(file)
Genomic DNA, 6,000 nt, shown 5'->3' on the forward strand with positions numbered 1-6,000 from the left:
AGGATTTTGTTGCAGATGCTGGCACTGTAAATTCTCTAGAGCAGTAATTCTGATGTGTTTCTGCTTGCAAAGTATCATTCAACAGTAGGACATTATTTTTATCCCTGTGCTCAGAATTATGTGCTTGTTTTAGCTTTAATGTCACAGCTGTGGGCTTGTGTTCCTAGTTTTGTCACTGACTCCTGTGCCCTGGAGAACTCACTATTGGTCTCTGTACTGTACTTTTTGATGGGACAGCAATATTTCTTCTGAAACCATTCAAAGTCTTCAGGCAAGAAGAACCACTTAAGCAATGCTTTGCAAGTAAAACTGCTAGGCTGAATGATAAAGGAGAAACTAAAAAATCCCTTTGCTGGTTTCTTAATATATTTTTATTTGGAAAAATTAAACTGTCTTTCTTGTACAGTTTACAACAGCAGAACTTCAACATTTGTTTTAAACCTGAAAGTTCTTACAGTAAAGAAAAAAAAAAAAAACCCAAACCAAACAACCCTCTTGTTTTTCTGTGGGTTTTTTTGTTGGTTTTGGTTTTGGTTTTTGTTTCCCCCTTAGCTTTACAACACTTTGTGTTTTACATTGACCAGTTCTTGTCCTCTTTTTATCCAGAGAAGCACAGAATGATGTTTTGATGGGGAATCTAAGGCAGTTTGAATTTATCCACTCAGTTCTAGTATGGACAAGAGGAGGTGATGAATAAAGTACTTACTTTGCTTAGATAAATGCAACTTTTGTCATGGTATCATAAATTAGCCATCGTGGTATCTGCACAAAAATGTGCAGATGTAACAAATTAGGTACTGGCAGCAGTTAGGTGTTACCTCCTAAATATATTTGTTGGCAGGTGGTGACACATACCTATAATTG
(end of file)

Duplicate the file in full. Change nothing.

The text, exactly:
Genomic DNA, 6,000 nt, shown 5'->3' on the forward strand with positions numbered 1-6,000 from the left:
AGGATTTTGTTGCAGATGCTGGCACTGTAAATTCTCTAGAGCAGTAATTCTGATGTGTTTCTGCTTGCAAAGTATCATTCAACAGTAGGACATTATTTTTATCCCTGTGCTCAGAATTATGTGCTTGTTTTAGCTTTAATGTCACAGCTGTGGGCTTGTGTTCCTAGTTTTGTCACTGACTCCTGTGCCCTGGAGAACTCACTATTGGTCTCTGTACTGTACTTTTTGATGGGACAGCAATATTTCTTCTGAAACCATTCAAAGTCTTCAGGCAAGAAGAACCACTTAAGCAATGCTTTGCAAGTAAAACTGCTAGGCTGAATGATAAAGGAGAAACTAAAAAATCCCTTTGCTGGTTTCTTAATATATTTTTATTTGGAAAAATTAAACTGTCTTTCTTGTACAGTTTACAACAGCAGAACTTCAACATTTGTTTTAAACCTGAAAGTTCTTACAGTAAAGAAAAAAAAAAAAAACCCAAACCAAACAACCCTCTTGTTTTTCTGTGGGTTTTTTTGTTGGTTTTGGTTTTGGTTTTTGTTTCCCCCTTAGCTTTACAACACTTTGTGTTTTACATTGACCAGTTCTTGTCCTCTTTTTATCCAGAGAAGCACAGAATGATGTTTTGATGGGGAATCTAAGGCAGTTTGAATTTATCCACTCAGTTCTAGTATGGACAAGAGGAGGTGATGAATAAAGTACTTACTTTGCTTAGATAAATGCAACTTTTGTCATGGTATCATAAATTAGCCATCGTGGTATCTGCACAAAAATGTGCAGATGTAACAAATTAGGTACTGGCAGCAGTTAGGTGTTACCTCCTAAATATATTTGTTGGCAGGTGGTGACACATACCTATAATTG